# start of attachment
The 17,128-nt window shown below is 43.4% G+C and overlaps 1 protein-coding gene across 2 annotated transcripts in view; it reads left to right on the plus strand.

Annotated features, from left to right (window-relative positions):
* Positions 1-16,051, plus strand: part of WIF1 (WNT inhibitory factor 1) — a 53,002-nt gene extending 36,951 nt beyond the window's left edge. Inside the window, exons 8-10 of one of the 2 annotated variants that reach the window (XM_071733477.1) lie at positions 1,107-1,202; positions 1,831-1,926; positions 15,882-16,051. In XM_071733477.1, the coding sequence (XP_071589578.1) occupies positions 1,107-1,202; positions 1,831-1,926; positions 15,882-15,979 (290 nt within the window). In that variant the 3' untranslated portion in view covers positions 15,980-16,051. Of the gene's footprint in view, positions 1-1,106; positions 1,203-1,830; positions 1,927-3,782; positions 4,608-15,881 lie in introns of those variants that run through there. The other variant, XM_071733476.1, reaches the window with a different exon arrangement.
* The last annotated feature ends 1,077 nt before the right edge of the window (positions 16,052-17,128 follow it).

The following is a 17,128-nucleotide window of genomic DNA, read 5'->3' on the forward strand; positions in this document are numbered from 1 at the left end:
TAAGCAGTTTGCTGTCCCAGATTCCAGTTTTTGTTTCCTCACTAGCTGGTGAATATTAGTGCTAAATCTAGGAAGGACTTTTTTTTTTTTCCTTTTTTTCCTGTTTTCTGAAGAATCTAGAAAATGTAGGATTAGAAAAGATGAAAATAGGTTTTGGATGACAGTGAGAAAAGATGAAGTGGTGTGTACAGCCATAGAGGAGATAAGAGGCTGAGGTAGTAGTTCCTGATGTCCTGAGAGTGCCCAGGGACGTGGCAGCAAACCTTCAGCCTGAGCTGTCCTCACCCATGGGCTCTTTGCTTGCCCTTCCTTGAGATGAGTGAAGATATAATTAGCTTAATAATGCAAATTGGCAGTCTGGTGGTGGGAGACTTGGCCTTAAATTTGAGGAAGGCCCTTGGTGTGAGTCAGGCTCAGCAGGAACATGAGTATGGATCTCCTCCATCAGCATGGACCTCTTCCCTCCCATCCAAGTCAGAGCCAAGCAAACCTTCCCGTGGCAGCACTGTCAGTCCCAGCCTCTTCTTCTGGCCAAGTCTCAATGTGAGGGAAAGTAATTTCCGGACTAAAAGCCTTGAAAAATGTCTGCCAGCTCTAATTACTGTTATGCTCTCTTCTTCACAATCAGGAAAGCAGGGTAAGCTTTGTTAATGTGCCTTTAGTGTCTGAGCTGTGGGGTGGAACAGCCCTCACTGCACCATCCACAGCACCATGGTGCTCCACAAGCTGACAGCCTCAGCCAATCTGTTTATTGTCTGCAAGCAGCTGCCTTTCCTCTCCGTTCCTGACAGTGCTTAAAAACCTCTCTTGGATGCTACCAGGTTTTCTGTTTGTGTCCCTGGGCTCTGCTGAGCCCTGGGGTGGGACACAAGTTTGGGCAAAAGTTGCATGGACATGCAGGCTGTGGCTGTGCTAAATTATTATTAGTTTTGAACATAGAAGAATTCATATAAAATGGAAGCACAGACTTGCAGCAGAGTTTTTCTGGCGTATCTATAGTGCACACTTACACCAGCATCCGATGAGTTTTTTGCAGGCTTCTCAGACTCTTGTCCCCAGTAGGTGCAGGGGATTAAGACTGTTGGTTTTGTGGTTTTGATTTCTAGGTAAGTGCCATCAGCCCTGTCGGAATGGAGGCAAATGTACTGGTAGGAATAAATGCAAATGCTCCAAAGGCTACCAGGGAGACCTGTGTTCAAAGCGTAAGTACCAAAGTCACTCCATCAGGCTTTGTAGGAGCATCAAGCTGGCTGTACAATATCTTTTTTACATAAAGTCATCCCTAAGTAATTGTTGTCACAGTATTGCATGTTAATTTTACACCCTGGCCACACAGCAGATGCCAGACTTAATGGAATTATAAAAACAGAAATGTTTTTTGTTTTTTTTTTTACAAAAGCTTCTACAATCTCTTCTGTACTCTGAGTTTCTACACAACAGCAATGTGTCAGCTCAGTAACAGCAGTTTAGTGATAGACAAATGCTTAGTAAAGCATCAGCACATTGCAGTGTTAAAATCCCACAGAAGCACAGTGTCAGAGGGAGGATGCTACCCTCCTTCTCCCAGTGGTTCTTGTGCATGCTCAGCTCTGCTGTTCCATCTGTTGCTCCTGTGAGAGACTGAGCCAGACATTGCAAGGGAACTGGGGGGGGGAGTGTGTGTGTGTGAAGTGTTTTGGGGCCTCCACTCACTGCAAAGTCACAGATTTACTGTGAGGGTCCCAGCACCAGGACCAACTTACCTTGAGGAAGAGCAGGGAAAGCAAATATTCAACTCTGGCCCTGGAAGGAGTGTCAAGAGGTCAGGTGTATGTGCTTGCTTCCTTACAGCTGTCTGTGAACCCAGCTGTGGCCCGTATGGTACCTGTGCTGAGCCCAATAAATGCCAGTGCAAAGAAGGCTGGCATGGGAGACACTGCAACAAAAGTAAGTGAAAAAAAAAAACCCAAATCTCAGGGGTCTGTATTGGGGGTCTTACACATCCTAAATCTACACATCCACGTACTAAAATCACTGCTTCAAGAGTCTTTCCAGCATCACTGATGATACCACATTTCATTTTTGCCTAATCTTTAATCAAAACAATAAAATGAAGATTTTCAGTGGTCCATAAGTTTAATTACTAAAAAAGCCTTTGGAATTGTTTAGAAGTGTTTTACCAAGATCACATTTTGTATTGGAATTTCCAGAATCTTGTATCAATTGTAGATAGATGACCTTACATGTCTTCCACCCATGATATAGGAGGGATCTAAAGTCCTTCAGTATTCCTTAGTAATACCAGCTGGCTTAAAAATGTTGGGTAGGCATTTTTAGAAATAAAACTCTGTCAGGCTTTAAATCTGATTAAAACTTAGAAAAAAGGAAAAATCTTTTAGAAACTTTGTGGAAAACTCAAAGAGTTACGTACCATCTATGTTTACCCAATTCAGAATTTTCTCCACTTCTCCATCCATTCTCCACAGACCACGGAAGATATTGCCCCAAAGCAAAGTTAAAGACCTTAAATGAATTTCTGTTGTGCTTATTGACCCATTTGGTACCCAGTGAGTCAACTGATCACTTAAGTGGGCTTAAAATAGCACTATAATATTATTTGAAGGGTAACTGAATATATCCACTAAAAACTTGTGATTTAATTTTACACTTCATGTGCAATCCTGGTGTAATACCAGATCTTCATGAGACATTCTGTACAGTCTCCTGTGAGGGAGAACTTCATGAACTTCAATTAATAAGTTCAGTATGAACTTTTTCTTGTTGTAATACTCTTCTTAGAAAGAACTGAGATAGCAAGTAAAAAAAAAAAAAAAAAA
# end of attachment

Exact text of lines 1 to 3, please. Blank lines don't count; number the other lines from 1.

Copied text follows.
The 17,128-nt window shown below is 43.4% G+C and overlaps 1 protein-coding gene across 2 annotated transcripts in view; it reads left to right on the plus strand.

Annotated features, from left to right (window-relative positions):
* Positions 1-16,051, plus strand: part of WIF1 (WNT inhibitory factor 1) — a 53,002-nt gene extending 36,951 nt beyond the window's left edge. Inside the window, exons 8-10 of one of the 2 annotated variants that reach the window (XM_071733477.1) lie at positions 1,107-1,202; positions 1,831-1,926; positions 15,882-16,051. In XM_071733477.1, the coding sequence (XP_071589578.1) occupies positions 1,107-1,202; positions 1,831-1,926; positions 15,882-15,979 (290 nt within the window). In that variant the 3' untranslated portion in view covers positions 15,980-16,051. Of the gene's footprint in view, positions 1-1,106; positions 1,203-1,830; positions 1,927-3,782; positions 4,608-15,881 lie in introns of those variants that run through there. The other variant, XM_071733476.1, reaches the window with a different exon arrangement.